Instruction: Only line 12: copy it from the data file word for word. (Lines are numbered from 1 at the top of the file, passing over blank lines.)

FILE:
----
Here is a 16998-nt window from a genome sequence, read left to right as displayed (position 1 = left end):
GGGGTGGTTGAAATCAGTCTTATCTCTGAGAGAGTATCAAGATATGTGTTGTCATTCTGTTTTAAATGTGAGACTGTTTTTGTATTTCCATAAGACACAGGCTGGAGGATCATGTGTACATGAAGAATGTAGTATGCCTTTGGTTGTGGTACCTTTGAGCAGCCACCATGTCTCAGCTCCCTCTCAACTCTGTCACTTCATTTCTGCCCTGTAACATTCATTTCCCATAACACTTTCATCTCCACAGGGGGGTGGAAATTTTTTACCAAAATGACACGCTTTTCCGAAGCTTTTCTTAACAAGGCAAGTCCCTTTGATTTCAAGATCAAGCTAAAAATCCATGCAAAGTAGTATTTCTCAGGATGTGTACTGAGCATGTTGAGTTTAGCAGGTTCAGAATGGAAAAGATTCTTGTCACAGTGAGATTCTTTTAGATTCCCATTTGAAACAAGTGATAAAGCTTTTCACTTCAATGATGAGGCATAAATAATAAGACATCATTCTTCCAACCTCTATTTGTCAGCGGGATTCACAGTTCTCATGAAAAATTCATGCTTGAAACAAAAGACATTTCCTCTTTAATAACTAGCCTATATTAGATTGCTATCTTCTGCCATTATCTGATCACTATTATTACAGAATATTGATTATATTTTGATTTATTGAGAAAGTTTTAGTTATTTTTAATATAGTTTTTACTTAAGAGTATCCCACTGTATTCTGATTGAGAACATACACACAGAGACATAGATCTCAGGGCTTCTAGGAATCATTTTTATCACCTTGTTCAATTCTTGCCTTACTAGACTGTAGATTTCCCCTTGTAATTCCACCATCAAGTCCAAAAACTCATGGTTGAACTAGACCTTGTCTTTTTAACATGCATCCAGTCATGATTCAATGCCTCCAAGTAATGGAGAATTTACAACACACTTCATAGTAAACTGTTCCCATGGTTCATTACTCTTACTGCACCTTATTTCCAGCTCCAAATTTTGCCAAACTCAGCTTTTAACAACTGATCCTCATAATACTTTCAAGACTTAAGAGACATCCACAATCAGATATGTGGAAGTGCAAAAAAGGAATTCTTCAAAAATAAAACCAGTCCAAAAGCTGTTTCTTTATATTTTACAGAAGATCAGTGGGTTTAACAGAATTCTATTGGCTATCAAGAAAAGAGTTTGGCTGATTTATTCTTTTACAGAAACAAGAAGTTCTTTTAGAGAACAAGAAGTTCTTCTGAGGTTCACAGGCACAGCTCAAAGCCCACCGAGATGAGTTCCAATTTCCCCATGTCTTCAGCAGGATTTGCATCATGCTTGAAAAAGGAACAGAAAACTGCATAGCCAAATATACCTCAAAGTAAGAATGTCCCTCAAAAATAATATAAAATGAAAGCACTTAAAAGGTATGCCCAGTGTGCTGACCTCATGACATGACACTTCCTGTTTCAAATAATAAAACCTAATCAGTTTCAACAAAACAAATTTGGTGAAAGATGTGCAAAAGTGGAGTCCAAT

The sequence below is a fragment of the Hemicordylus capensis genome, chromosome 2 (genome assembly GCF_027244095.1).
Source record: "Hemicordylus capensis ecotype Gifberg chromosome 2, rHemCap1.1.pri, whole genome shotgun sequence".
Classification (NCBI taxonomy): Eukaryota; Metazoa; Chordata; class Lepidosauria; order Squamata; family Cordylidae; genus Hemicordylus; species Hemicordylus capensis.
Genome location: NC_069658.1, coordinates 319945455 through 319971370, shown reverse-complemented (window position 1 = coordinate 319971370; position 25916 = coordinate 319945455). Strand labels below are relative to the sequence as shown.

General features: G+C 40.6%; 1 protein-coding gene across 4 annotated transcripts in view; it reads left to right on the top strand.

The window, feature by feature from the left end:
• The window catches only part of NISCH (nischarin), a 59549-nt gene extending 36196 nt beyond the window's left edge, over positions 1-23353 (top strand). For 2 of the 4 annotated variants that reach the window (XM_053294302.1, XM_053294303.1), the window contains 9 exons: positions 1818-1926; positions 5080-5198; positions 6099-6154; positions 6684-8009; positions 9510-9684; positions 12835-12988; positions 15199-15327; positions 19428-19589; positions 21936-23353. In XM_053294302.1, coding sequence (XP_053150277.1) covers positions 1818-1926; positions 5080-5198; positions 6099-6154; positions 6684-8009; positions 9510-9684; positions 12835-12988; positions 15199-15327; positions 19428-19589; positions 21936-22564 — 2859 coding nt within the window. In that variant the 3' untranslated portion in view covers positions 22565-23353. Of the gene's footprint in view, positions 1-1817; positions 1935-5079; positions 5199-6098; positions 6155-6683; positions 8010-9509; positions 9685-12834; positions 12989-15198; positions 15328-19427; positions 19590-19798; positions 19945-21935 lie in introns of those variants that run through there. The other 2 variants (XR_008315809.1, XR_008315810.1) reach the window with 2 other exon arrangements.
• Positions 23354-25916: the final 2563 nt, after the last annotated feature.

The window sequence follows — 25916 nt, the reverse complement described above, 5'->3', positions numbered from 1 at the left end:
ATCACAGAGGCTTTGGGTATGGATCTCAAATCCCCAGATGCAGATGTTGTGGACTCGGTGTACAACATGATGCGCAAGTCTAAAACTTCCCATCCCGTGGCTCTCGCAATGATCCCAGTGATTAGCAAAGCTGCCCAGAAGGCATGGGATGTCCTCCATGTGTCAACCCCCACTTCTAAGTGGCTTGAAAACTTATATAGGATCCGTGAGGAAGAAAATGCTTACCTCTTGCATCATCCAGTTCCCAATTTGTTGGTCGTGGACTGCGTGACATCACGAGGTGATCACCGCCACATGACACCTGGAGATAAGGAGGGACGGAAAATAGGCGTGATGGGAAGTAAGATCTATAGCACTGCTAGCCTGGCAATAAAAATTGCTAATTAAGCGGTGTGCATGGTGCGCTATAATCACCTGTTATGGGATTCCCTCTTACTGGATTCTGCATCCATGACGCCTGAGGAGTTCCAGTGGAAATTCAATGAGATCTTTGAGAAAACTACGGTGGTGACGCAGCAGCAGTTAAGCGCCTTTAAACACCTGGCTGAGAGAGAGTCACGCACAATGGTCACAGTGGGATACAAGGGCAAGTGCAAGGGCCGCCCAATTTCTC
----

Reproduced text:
ATCACAGAGGCTTTGGGTATGGATCTCAAATCCCCAGATGCAGATGTTGTGGACTCGGTGTACAACATGATGCGCAAGTCTAAAACTTCCCATCCCGTGGCTCTCGCAATGATCCCAGTGATTAGCAAAGCTGCCCAGAAGGCATGGGATGTCCTCCATGTGTCAACCCCCACTTCTAAGTGGCTTGAAAACTTATATAGGATCCGTGAGGAAGAAAATGCTTACCTCTTGCATCATCCAGTTCCCAATTTGTTGGTCGTGGACTGCGTGACATCACGAGGTGATCACCGCCACATGACACCTGGAGATAAGGAGGGACGGAAAATAGGCGTGATGGGAAGTAAGATCTATAGCACTGCTAGCCTGGCAATAAAAATTGCTAATTAAGCGGTGTGCATGGTGCGCTATAATCACCTGTTATGGGATTCCCTCTTACTGGATTCTGCATCCATGACGCCTGAGGAGTTCCAGTGGAAATTCAATGAGATCTTTGAGAAAACTACGGTGGTGACGCAGCAGCAGTTAAGCGCCTTTAAACACCTGGCTGAGAGAGAGTCACGCACAATGGTCACAGTGGGATACAAGGGCAAGTGCAAGGGCCGCCCAATTTCTC